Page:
Wednesday, July 3, 2013


      I love Fourth of July - well, actually love all holidays, but the Fourth is special because of warm memories of my past. I grew up in a medium-sized city where I knew almost all the high school students and was class secretary for three years. That and being president of my eighth grade influenced me at a young age. We used to go to Middleboro where my cousins lived for the fireworks. Fun times.
       My family had a two-story house on Floral Street in Taunton, MA. We lived downstairs and my grandmother lived upstairs. At the end of the street was an open area where we would gather firewood and set it ablaze on the Fourth. All the neighbors would be there and especially my school friends. Many times when  my mom wouldn't let us out, my sister, Janet Custer, and I would climb out our bedroom window and sneak down. I really don't know if my parents found out or not. My mom was extremely strict, and my sister always had a boyfriend to meet.
      Because of my move to Tucson, I have not kept in touch with those neighbors except Eddie Perry who still lives across the street from where I was born. He, my sister, and I got together in May when I visited there and we had a chance to reminisce ( I can never remember how to spell that word, but love using it in a sentence.)  Eddie still knows all the people on the street, those who moved, those who died, and those who have been born.
       Eddie's mom used to grow gladiolus and sell them for $1.00 (yes, one dollar) a dozen and always added one more for a baker's dozen. I remember watching them grow and anticipating the day they would go on sale. My mom would give me a dollar and I would walk so carefully across the street to purchase. We had a special vase reserved to display those luscious, colorful blooms. That is one of the flowers mentioned in a poem from Small White Hearts, on page 177, Precious, Brilliant Flowers of Heaven  I'll insert on my  next blog.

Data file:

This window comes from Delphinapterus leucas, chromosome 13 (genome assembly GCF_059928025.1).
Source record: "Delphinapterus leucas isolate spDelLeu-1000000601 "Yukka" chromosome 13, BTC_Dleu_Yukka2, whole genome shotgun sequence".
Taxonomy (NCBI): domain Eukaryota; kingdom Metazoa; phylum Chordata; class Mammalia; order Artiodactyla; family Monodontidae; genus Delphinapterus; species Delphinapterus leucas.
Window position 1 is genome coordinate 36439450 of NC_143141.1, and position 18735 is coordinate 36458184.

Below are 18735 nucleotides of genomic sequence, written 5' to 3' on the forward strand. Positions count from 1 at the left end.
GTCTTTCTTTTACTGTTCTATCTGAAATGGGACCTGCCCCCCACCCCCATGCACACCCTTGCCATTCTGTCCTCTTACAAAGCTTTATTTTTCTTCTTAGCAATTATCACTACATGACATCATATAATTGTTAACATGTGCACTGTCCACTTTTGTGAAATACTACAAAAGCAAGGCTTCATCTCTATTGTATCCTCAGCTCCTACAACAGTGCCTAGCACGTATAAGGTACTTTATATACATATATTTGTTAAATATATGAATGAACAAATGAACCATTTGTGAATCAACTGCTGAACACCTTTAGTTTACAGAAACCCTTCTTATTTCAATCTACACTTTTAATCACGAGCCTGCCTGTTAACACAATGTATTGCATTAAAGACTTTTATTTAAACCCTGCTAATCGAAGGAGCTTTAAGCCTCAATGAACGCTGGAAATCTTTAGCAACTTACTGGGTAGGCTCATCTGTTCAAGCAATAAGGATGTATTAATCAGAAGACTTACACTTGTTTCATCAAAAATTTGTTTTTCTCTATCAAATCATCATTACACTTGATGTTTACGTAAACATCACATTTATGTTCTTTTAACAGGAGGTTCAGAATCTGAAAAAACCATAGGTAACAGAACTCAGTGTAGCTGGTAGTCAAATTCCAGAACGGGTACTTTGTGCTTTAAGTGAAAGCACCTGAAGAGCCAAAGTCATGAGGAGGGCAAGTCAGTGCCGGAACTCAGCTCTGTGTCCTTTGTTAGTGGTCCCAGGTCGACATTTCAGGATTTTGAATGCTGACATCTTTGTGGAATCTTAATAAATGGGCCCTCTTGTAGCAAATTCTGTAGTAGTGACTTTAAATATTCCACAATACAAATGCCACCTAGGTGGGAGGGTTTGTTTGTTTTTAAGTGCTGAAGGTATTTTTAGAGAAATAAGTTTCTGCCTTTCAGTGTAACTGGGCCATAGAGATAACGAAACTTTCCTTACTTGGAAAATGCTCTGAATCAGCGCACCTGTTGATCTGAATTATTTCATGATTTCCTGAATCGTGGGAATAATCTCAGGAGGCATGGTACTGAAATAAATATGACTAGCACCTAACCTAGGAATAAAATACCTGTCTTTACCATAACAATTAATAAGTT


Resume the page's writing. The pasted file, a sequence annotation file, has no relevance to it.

I didn't get into too much trouble for the other holidays, except Halloween when I would soap many windows as I walked from my house to downtown to view the parade. Remember Ivory Soap?Broke a few panes of glass, too, accidentally, by writing Trick or Treat! I also used to take down signs for any opponent my Uncle Johnny Parker would have as he was State Senator for many years and it was election season. That was my greatest secret - not telling anyone I removed the signs and left them on the ground nearby. Did I ever go to Confession on that? Not too certain.
        Doing something different for the Fourth this year. I live at the foot of A-Mountain where all the fireworks go off at dusk. Usually my relatives, friends, and neighbors visit my house for food. Then we sit on my front lawn and wait to the fireworks. This year I am going to friend Katherine's house where we had my signing party. She has invited all of us to watch from her Foothills home and see the magnificence of them from there. Should be wonderful change of scenery.       

1 comment:

  1. You? Get in trouble?? NAH!!! :))

    You had some good stuff up there in the Village. The Irish didn't have any bonfires...or if they did, we were always down in Somerset on the 4th watching the fireworks out over the river.

    Halloween was spent traveling all around the neighborhoods, then making our way downtown, too. To enter the costume contest in back of The Taunton Inn. They'd also give the awards for best artwork on the store windows. I got caught one time soaping a car window...just my luck it was a police officer's personal car. SIGH. Had a great time washing it all off! :)

    Other than that, I didn't have a lot of freedom...our parents were very strict, too...and didn't spare the rod. Or in my Mom's case, the yardstick. Never did climb out a window to escape, though...our bedrooms were all on the 2nd floor!

    High school was no fun til I met Frankie (Tank). You, Rose, Irene and some others used to go to the Canoe Club. I never got to go there but once...and wouldn't ya know, that was the night Buzzy Brezinski got us all in trouble. Fortunately, my parents never did get wind of that night, or I'd have been in the convent quicker than you could bless yourself!!

    I remember meeting Rose to go to Mass every weekday AM during Lent...did you go with us...I thought it was you and Irene that did. That was about as "Holy" as I ever got, but it nonetheless really meant a lot to me to do that. My mother would never write my note to be late for school on those days...I don't think she believed I was actually going to I had to write them myself. I always thought it was rather funny to have to "sin" in order to go to church!! I don't know as I ever confessed that, either.

    Ah, the memories, Norma...and hasn't life brought us down some strange paths since those days? And haven't we been blessed that the good Lord had given us the strength to deal with all of it.

    Catch you later, Norma,